If we let the issue go unaddressed, those weasels grow bigger and multiply, fed by each rejection, setback, and disappointment. Soon, they run as rampant in our minds as weasel words can in our manuscripts.

The more we think them, the more we believe them. The more we believe them, the less we’ll write.

So, as we strive to improve in our writing craft, let’s also carefully manage our thoughts.

The trick with editing a manuscript for weasel words is not simply to delete every sentence containing one but, rather, to reword the line for the strongest impact.

With weasel thoughts, instead of rewording to convey the same meaning, we need to replace the negative with a faith-filled positive.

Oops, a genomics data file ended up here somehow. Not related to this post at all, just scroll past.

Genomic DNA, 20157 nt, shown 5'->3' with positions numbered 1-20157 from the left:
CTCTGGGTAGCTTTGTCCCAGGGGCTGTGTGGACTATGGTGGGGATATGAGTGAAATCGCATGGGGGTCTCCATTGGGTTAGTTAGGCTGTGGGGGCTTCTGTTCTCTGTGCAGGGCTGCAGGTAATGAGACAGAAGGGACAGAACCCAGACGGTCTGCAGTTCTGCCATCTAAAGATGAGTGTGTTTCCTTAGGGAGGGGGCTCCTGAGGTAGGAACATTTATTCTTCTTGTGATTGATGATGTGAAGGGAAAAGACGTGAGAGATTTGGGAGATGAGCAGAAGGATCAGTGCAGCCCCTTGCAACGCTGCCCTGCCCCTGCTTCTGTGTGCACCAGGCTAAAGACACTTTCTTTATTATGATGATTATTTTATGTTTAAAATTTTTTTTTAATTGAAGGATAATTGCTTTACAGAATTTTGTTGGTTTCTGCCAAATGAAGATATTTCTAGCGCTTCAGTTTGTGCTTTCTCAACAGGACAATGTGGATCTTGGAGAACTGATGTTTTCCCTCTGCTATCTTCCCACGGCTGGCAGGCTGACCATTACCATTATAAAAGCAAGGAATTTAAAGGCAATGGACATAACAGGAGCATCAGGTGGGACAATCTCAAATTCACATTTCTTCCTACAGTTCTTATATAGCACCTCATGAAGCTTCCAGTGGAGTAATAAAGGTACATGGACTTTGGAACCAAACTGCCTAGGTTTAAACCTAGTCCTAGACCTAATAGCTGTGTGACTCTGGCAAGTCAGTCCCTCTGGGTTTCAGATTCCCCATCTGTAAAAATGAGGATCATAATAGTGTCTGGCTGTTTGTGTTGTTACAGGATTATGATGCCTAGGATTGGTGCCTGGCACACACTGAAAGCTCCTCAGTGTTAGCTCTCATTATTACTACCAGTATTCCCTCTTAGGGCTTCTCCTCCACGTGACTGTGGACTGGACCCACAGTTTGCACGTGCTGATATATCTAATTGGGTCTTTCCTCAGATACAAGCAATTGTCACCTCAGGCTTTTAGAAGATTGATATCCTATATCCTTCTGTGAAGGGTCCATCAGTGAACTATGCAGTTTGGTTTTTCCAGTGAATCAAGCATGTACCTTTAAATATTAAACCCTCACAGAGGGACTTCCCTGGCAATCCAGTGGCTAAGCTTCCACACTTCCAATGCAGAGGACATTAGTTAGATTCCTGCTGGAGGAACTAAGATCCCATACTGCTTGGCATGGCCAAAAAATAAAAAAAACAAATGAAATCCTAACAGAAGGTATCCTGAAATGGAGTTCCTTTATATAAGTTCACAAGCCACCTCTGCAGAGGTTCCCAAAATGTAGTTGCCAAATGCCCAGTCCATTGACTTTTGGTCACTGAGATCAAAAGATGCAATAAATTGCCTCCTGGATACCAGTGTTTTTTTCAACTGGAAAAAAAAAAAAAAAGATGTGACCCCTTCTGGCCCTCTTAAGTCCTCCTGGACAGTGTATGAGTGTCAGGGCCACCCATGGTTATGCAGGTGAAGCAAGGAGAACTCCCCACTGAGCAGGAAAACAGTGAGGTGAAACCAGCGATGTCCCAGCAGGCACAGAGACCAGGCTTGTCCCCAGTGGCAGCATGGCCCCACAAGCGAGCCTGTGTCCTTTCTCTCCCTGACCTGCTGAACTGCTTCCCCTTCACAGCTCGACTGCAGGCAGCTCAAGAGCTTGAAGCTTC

God isn’t using me becomes God has good purposes for me. (Jeremiah 29:11, Ephesians 2:10)

I’m all on my own becomes The Lord goes with me. (Matthew 28:20, Joshua 1:9)

My manuscripts will never get accepted by an agent or editor becomes God will open the right doors for me at the right time. (Psalm 138:8, 1 Peter 5:6)

I could never write like she does becomes I have been gifted in a unique way for a unique purpose. (1 Corinthians 12:12-14)
Fountain pen that's written the word love

Weasel words will overrun our writing. Weasel thoughts will prevent us from writing in the first place. Both can prove to be challenging opponents, but you're not in this journey alone.